SSHRC funding supports three York-led projects on motherhood research

Three separate grants from the Social Sciences and Humanities Research Council of Canada (SSHRC) have been awarded to York University Professor Andrea O’Reilly and will support her research projects in the field of motherhood.

O’Reilly is an expert in motherhood research, founder and editor-in-chief of the Journal of the Motherhood Initiative, publisher of Demeter Press, author of 20-plus books, and professor in York’s School of Gender, Sexuality and Women’s Studies in the Faculty of Liberal Arts & Professional Studies (LA&PS).

Andrea O'Reilly
Andrea O’Reilly

“The aim and purpose of my research over the last three decades is to put mothers and mothering at the centre of academic research and public policy. To achieve this, I believe, we need a feminism for mothers, what I have termed matricentric feminism – a feminism that makes motherhood the business of feminism by positioning mothers’ needs and concerns as the starting point for a theory and politics on and for women’s empowerment,” says O’Reilly. “Indeed, a mother-centred feminism is needed because mothers – arguably more so than women in general – remain disempowered despite 40-plus years of feminism. With these three SSHRC-funded research projects, I hope to give voice to mothers whose identities and experiences have been particularly marginalized in scholarship and policy, older young mothers in Canada and mothers deleteriously impacted by the pandemic.”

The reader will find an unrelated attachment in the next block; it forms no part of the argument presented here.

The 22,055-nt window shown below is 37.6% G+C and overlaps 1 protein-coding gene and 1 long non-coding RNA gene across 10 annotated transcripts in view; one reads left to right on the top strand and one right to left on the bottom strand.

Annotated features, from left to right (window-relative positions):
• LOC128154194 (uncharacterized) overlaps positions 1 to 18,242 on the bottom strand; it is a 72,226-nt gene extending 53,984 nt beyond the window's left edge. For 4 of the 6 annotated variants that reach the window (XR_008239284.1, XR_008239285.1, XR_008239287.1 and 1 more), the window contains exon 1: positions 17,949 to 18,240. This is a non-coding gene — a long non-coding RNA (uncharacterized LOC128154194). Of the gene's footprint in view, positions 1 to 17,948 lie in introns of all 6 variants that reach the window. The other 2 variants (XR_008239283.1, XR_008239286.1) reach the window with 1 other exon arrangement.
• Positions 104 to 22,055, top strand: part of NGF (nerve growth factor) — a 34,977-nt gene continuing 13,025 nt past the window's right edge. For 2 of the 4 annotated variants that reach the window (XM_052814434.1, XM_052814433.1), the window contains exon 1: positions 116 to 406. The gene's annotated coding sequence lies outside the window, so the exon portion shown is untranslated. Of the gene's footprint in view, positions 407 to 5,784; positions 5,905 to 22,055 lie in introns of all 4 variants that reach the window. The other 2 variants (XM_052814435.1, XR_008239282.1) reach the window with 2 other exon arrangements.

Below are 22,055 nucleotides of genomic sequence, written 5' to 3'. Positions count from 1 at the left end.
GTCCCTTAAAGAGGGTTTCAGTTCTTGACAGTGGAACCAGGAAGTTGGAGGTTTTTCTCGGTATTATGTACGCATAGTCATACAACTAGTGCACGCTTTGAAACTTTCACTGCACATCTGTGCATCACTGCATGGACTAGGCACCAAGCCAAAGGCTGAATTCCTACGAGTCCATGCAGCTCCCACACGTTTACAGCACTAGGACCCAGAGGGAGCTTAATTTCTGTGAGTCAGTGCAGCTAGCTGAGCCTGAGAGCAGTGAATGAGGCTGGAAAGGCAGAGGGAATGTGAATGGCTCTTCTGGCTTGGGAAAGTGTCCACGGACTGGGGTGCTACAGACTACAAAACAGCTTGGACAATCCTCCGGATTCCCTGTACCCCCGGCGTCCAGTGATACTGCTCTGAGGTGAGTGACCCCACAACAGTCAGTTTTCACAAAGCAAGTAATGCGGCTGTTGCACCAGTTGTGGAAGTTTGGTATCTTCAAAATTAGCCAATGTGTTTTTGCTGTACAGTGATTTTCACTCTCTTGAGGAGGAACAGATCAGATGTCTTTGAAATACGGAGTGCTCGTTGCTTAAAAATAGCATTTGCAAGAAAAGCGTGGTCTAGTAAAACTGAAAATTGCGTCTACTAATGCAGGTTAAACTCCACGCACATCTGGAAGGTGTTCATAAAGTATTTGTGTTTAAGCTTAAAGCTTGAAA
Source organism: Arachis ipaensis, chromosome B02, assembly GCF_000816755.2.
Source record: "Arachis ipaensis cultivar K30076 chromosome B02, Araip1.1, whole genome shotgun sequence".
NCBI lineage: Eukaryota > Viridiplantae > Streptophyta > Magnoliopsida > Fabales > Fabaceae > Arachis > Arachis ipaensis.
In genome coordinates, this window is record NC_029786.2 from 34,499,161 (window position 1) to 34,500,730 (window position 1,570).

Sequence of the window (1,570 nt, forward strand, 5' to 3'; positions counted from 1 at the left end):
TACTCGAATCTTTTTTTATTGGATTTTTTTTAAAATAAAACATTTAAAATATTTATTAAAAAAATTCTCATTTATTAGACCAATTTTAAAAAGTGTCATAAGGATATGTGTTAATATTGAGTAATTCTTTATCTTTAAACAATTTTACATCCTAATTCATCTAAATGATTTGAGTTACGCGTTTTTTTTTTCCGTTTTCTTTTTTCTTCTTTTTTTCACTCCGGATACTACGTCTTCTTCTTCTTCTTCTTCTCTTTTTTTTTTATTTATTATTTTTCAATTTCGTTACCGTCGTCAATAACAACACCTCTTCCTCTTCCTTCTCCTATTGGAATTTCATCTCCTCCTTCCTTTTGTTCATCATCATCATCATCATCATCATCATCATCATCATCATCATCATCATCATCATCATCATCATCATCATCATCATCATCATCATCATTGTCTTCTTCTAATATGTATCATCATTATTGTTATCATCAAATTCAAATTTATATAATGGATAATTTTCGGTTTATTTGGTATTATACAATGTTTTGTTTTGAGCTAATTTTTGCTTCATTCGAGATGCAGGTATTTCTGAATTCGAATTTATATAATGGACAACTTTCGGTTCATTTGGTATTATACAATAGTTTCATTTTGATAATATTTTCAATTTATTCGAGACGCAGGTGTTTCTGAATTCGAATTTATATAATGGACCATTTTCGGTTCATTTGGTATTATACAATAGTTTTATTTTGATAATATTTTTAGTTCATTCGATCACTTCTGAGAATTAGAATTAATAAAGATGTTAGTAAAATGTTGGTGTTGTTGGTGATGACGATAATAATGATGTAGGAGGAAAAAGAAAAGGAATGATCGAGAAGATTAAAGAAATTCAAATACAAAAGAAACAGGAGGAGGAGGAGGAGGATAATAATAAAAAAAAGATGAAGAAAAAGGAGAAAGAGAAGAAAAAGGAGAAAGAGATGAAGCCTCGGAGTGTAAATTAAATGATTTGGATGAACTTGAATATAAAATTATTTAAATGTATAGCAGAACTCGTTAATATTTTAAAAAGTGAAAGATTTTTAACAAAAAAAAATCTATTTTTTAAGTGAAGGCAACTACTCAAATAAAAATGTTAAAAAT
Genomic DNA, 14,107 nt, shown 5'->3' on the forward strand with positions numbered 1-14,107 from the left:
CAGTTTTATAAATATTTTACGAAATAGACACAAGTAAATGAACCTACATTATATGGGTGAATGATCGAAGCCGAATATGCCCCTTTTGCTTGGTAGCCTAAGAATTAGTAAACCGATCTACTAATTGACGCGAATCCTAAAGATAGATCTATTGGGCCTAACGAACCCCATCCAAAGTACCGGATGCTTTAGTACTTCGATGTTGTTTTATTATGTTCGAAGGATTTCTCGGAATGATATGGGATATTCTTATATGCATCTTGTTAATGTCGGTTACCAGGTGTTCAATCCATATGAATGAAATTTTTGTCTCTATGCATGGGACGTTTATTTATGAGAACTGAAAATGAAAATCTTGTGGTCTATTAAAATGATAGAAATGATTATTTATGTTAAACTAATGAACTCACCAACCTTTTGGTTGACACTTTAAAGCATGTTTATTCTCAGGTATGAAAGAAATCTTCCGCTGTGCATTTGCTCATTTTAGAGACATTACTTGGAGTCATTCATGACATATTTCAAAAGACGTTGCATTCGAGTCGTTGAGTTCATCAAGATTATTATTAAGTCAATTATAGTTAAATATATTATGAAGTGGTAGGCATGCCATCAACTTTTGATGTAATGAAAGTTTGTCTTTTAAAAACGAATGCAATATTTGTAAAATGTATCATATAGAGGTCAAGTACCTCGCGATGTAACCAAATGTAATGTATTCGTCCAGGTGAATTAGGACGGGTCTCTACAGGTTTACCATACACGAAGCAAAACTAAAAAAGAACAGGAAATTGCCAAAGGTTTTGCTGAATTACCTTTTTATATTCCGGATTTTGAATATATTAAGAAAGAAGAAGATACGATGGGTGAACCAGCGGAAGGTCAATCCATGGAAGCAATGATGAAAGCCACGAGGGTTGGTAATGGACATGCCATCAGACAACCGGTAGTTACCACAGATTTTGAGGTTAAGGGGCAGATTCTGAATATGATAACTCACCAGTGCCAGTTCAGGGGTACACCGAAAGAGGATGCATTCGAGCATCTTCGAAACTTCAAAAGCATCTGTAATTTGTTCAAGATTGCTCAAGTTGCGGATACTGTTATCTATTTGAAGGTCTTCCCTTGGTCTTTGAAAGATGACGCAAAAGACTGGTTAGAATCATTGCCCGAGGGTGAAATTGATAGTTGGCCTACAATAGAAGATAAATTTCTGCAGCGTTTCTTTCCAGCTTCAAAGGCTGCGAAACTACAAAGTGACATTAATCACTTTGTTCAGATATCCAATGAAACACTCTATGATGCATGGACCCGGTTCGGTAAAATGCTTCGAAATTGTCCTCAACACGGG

The awards are:

SSHRC Partnership Engagement Grant (January 2021) for “Mothers and COVID-19; The impact of the pandemic on mothers and mothering in Canada and Australia”

This one-year, $24,927 grant will support a research project that examines the impact of COVID-19 and its aftermath on mothers and motherwork, with the aim of developing social research and public policy to inform, support, and empower mothers through and after the pandemic. Mothers do the bulk of domestic labour, childcare and eldercare, and with social isolation, the burden of care work has increased exponentially in both time and concern as mothers are running households with little or no support and under close to impossible conditions. However, there has been little media coverage or social research on how families are managing under COVID-19.